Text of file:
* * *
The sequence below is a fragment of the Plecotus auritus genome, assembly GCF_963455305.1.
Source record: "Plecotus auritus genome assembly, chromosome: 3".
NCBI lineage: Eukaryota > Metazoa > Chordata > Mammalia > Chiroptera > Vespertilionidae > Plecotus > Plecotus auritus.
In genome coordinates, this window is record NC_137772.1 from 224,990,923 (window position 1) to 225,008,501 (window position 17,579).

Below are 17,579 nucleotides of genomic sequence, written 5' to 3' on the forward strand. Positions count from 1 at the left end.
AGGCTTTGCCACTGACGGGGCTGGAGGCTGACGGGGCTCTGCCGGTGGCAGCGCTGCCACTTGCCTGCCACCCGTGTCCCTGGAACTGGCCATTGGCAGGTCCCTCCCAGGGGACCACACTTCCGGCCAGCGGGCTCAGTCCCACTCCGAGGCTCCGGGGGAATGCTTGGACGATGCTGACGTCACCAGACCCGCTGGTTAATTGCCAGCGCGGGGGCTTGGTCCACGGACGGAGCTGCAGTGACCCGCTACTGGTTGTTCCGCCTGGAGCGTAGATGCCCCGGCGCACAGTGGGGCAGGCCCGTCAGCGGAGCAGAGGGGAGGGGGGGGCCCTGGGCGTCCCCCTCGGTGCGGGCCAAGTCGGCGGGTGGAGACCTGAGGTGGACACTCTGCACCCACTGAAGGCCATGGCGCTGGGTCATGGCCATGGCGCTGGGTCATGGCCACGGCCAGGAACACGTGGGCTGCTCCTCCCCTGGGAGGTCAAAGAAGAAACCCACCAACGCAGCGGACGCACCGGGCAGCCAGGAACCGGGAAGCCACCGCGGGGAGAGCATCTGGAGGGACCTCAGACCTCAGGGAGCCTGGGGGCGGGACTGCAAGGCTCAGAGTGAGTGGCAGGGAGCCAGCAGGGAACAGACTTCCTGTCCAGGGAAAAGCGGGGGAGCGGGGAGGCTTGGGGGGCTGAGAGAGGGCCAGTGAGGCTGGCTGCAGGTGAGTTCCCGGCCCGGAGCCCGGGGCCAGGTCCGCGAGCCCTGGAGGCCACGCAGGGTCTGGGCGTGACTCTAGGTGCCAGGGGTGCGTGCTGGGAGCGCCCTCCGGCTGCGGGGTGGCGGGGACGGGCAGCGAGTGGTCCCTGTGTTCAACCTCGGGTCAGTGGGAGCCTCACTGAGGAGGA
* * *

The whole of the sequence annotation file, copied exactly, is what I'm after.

The sequence below is a fragment of the Plecotus auritus genome, assembly GCF_963455305.1.
Source record: "Plecotus auritus genome assembly, chromosome: 3".
NCBI lineage: Eukaryota > Metazoa > Chordata > Mammalia > Chiroptera > Vespertilionidae > Plecotus > Plecotus auritus.
In genome coordinates, this window is record NC_137772.1 from 224,990,923 (window position 1) to 225,008,501 (window position 17,579).

Below are 17,579 nucleotides of genomic sequence, written 5' to 3' on the forward strand. Positions count from 1 at the left end.
AGGCTTTGCCACTGACGGGGCTGGAGGCTGACGGGGCTCTGCCGGTGGCAGCGCTGCCACTTGCCTGCCACCCGTGTCCCTGGAACTGGCCATTGGCAGGTCCCTCCCAGGGGACCACACTTCCGGCCAGCGGGCTCAGTCCCACTCCGAGGCTCCGGGGGAATGCTTGGACGATGCTGACGTCACCAGACCCGCTGGTTAATTGCCAGCGCGGGGGCTTGGTCCACGGACGGAGCTGCAGTGACCCGCTACTGGTTGTTCCGCCTGGAGCGTAGATGCCCCGGCGCACAGTGGGGCAGGCCCGTCAGCGGAGCAGAGGGGAGGGGGGGGCCCTGGGCGTCCCCCTCGGTGCGGGCCAAGTCGGCGGGTGGAGACCTGAGGTGGACACTCTGCACCCACTGAAGGCCATGGCGCTGGGTCATGGCCATGGCGCTGGGTCATGGCCACGGCCAGGAACACGTGGGCTGCTCCTCCCCTGGGAGGTCAAAGAAGAAACCCACCAACGCAGCGGACGCACCGGGCAGCCAGGAACCGGGAAGCCACCGCGGGGAGAGCATCTGGAGGGACCTCAGACCTCAGGGAGCCTGGGGGCGGGACTGCAAGGCTCAGAGTGAGTGGCAGGGAGCCAGCAGGGAACAGACTTCCTGTCCAGGGAAAAGCGGGGGAGCGGGGAGGCTTGGGGGGCTGAGAGAGGGCCAGTGAGGCTGGCTGCAGGTGAGTTCCCGGCCCGGAGCCCGGGGCCAGGTCCGCGAGCCCTGGAGGCCACGCAGGGTCTGGGCGTGACTCTAGGTGCCAGGGGTGCGTGCTGGGAGCGCCCTCCGGCTGCGGGGTGGCGGGGACGGGCAGCGAGTGGTCCCTGTGTTCAACCTCGGGTCAGTGGGAGCCTCACTGAGGAGGA